Quarrier Diner

Quarrier Diner
This is the original Quarrier Diner.
The hotel behind the diner was also owned by the Young family, who were from Ripley






Quarrier Diner

Another photo of the first Quarrier Diner built by the Ward Dining Car Company of NY.
As dining cars were considered mostly for men, the Youngs made sure woman were welcome.





Quarrier Diner

An interior shot of the one car diner. Soon, there would be two cars connected together.




Quarrier Diner





The Ultimate Diner

Quarrier Diner

Business was so good that a second car was added and the name changed to The Twin Diner




Quarrier Diner





The Littons "Dog Wagon" on Summers Street where the Young brothers got their start.


Quarrier Diner

Levi & Clint Litton were the Great Uncles of the Youngs.









Quarrier Diner
This great photo was taken in front of the diner on the day that the Allies invaded France in WWII. The man on the left is Phil Ammar, well known local who worked for years as a paperboy and later owned the parking lot next to the Quarrier Diner. He also owned "Phils Rubber Stamps".  Although he looks older, he's only about 24 in the photo.








Quarrier Diner






Quarrier DinerQuarrier Diner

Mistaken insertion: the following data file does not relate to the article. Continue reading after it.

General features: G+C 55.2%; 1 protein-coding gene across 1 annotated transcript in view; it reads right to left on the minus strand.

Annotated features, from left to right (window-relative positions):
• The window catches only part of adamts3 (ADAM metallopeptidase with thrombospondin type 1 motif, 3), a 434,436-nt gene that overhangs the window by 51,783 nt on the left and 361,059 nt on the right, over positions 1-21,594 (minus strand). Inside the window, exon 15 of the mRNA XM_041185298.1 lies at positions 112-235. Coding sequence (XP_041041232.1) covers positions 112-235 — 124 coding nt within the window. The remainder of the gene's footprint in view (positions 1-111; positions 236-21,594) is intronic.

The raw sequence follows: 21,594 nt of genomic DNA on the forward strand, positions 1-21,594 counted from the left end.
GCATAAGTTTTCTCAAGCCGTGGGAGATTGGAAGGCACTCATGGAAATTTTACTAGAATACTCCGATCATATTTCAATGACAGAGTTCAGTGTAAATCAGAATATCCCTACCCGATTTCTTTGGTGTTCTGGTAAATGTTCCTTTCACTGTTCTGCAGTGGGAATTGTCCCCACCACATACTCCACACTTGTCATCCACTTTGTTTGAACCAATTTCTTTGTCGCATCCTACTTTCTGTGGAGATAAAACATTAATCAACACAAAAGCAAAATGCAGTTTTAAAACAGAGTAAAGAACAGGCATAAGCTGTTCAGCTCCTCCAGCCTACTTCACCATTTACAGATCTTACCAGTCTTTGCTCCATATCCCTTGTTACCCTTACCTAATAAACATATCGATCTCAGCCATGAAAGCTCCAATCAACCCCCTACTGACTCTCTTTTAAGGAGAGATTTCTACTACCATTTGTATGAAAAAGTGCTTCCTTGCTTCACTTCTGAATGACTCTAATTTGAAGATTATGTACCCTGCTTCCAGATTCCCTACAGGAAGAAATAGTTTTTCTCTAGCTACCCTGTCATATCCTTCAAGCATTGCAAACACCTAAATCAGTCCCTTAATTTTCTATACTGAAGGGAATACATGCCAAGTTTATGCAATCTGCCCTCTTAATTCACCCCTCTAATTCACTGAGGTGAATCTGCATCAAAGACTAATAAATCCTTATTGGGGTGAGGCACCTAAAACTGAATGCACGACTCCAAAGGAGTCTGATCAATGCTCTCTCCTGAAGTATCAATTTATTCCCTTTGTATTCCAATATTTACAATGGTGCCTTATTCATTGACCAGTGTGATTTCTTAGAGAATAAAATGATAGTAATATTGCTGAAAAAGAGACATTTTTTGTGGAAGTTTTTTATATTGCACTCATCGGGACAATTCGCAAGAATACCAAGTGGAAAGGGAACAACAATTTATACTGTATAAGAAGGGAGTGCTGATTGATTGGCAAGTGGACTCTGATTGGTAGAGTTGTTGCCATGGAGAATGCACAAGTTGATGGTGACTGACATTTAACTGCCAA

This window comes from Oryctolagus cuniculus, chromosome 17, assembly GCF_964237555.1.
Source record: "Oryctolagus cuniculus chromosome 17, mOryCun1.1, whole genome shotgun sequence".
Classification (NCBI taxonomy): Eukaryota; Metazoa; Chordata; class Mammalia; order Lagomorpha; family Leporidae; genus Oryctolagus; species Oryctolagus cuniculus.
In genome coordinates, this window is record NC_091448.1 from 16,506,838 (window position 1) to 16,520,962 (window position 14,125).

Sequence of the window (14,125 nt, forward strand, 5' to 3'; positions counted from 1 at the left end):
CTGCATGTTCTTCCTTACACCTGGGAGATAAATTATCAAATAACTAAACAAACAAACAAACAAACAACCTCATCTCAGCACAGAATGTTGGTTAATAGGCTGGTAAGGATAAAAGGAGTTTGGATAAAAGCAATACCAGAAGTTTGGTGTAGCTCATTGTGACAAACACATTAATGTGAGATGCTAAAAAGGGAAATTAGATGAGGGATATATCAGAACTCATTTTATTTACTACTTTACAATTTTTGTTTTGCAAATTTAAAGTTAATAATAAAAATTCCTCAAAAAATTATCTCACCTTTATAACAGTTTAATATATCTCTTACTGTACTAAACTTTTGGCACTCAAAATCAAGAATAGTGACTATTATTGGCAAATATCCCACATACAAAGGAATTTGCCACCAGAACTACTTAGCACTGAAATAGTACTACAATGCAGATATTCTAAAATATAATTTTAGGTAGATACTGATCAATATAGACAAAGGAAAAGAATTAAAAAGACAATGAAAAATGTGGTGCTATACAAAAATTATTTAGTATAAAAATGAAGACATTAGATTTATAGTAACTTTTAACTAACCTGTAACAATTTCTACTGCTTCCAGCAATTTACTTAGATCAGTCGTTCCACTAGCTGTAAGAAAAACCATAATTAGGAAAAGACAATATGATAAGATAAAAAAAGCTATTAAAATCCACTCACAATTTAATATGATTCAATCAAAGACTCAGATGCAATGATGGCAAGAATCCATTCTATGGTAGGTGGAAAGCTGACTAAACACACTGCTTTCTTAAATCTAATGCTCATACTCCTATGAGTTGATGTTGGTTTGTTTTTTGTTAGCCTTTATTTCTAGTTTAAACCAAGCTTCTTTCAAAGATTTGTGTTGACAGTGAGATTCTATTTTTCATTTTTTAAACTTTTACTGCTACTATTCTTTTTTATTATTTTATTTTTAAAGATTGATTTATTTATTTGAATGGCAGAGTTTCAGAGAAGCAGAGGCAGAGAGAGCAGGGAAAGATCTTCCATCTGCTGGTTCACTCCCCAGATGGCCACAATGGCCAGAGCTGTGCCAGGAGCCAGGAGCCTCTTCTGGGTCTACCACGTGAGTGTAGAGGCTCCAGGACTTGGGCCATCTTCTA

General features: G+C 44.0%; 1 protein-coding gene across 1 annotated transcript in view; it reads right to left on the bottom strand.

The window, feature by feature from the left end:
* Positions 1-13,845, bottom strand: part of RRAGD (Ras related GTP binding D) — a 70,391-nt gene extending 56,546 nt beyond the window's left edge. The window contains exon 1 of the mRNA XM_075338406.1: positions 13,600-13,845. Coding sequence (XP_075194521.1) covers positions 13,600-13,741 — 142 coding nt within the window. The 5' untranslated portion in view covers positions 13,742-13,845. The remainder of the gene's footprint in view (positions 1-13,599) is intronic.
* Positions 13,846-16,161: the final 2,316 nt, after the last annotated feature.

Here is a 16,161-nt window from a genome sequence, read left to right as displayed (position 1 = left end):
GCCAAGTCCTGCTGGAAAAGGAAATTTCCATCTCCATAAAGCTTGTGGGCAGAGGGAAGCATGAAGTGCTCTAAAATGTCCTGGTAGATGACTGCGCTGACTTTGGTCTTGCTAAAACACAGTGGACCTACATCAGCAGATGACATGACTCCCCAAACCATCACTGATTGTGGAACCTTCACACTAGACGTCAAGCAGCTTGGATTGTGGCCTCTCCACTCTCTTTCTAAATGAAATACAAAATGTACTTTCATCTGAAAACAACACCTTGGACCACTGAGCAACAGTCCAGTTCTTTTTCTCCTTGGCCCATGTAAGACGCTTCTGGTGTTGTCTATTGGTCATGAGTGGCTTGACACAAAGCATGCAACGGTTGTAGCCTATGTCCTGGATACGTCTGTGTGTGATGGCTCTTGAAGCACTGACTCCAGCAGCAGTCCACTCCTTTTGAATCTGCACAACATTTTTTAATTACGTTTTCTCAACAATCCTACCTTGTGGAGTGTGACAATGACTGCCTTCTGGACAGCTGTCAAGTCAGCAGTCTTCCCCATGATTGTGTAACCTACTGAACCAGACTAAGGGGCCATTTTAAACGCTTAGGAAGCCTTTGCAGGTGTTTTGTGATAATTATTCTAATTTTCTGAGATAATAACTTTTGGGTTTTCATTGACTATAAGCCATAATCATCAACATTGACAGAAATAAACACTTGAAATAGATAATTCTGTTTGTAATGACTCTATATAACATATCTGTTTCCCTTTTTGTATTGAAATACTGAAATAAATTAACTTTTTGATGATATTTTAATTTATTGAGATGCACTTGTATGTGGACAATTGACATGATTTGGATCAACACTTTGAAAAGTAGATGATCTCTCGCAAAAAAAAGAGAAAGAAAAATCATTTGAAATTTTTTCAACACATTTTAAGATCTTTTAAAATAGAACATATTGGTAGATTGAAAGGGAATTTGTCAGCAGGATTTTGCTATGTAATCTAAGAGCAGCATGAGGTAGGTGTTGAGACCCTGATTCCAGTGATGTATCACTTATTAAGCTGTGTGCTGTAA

The Twin Diner was moved to Lee Street and the Building we all know was built in their former spot

Quarrier Diner

The Quarrier Diner is once again open after being closed for many years





The Youngs also owned, then sold to relatives the Empire Diner on Summers Street


Quarrier Diner
Look close and you can see the two dining cars that made up the Empire Diner






Youngs Diner

Here is the Empire Diner being torn down in the 70s.  The Twin Diner on Lee Street was
then renamed the Empire Diner, and later the Empire Lounge until it was finally removed.








Quarrier Diner
This is the Hotel Ulysses in the first photo at the top of the page.  It was owned by
Ulysses Young and also Ott Young and was sold several times.  Today, it's known as the Ott Building.

Youngs DinerYoungs Diner



How it would have looked

Quarrier Diner

Same photo as the top, that I've hand colored.

An interesting side note to the diner story is that the Youngs had to fight hard in order to place
their diner on Quarrier Street, as the local businesses had big plans to make Quarrier Street the
finest shopping area in town.  They were afraid that more "Dog Wagons" would lower the property
values and make the area look tacky.  To place the diner there, the Youngs took their fight all the
way to the State Supreme Court. In the meantime,  the Youngs visited every businessman on the
street and convinced them one by one that the diner would be an asset to the area.
The rest as they say,  is history.

Photos courtesy of the Hoye Family 

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